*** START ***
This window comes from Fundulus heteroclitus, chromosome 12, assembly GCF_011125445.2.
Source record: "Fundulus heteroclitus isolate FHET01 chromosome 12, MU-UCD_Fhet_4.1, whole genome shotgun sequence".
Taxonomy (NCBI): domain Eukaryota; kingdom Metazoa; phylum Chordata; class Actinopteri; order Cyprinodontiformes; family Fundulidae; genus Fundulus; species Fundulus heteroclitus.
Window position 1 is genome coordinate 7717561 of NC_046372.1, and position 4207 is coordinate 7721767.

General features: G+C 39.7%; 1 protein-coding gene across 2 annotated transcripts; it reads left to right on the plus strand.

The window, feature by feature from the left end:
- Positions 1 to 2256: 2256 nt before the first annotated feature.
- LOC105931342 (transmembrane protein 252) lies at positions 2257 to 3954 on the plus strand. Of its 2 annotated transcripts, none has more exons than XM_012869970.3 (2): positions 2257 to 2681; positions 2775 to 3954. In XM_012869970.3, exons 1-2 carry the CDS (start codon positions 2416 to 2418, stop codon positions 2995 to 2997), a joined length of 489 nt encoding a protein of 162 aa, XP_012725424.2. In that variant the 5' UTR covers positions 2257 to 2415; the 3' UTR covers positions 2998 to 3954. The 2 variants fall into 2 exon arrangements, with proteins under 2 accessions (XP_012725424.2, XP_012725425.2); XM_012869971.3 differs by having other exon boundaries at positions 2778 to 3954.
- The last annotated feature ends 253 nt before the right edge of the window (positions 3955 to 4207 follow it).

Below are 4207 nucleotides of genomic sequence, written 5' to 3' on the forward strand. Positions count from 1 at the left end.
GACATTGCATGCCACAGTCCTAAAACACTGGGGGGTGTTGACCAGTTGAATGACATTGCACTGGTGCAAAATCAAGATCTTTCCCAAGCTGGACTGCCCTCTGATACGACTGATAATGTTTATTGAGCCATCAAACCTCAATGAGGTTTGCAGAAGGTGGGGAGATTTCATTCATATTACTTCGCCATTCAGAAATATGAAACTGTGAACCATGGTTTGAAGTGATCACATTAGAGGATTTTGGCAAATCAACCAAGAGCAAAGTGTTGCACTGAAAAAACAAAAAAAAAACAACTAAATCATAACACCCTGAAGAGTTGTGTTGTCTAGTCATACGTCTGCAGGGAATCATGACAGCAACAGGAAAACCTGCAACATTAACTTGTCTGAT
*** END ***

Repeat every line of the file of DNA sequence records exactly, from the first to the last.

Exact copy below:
This window comes from Fundulus heteroclitus, chromosome 12, assembly GCF_011125445.2.
Source record: "Fundulus heteroclitus isolate FHET01 chromosome 12, MU-UCD_Fhet_4.1, whole genome shotgun sequence".
Taxonomy (NCBI): domain Eukaryota; kingdom Metazoa; phylum Chordata; class Actinopteri; order Cyprinodontiformes; family Fundulidae; genus Fundulus; species Fundulus heteroclitus.
Window position 1 is genome coordinate 7717561 of NC_046372.1, and position 4207 is coordinate 7721767.

General features: G+C 39.7%; 1 protein-coding gene across 2 annotated transcripts; it reads left to right on the plus strand.

The window, feature by feature from the left end:
- Positions 1 to 2256: 2256 nt before the first annotated feature.
- LOC105931342 (transmembrane protein 252) lies at positions 2257 to 3954 on the plus strand. Of its 2 annotated transcripts, none has more exons than XM_012869970.3 (2): positions 2257 to 2681; positions 2775 to 3954. In XM_012869970.3, exons 1-2 carry the CDS (start codon positions 2416 to 2418, stop codon positions 2995 to 2997), a joined length of 489 nt encoding a protein of 162 aa, XP_012725424.2. In that variant the 5' UTR covers positions 2257 to 2415; the 3' UTR covers positions 2998 to 3954. The 2 variants fall into 2 exon arrangements, with proteins under 2 accessions (XP_012725424.2, XP_012725425.2); XM_012869971.3 differs by having other exon boundaries at positions 2778 to 3954.
- The last annotated feature ends 253 nt before the right edge of the window (positions 3955 to 4207 follow it).

Below are 4207 nucleotides of genomic sequence, written 5' to 3' on the forward strand. Positions count from 1 at the left end.
GACATTGCATGCCACAGTCCTAAAACACTGGGGGGTGTTGACCAGTTGAATGACATTGCACTGGTGCAAAATCAAGATCTTTCCCAAGCTGGACTGCCCTCTGATACGACTGATAATGTTTATTGAGCCATCAAACCTCAATGAGGTTTGCAGAAGGTGGGGAGATTTCATTCATATTACTTCGCCATTCAGAAATATGAAACTGTGAACCATGGTTTGAAGTGATCACATTAGAGGATTTTGGCAAATCAACCAAGAGCAAAGTGTTGCACTGAAAAAACAAAAAAAAAACAACTAAATCATAACACCCTGAAGAGTTGTGTTGTCTAGTCATACGTCTGCAGGGAATCATGACAGCAACAGGAAAACCTGCAACATTAACTTGTCTGAT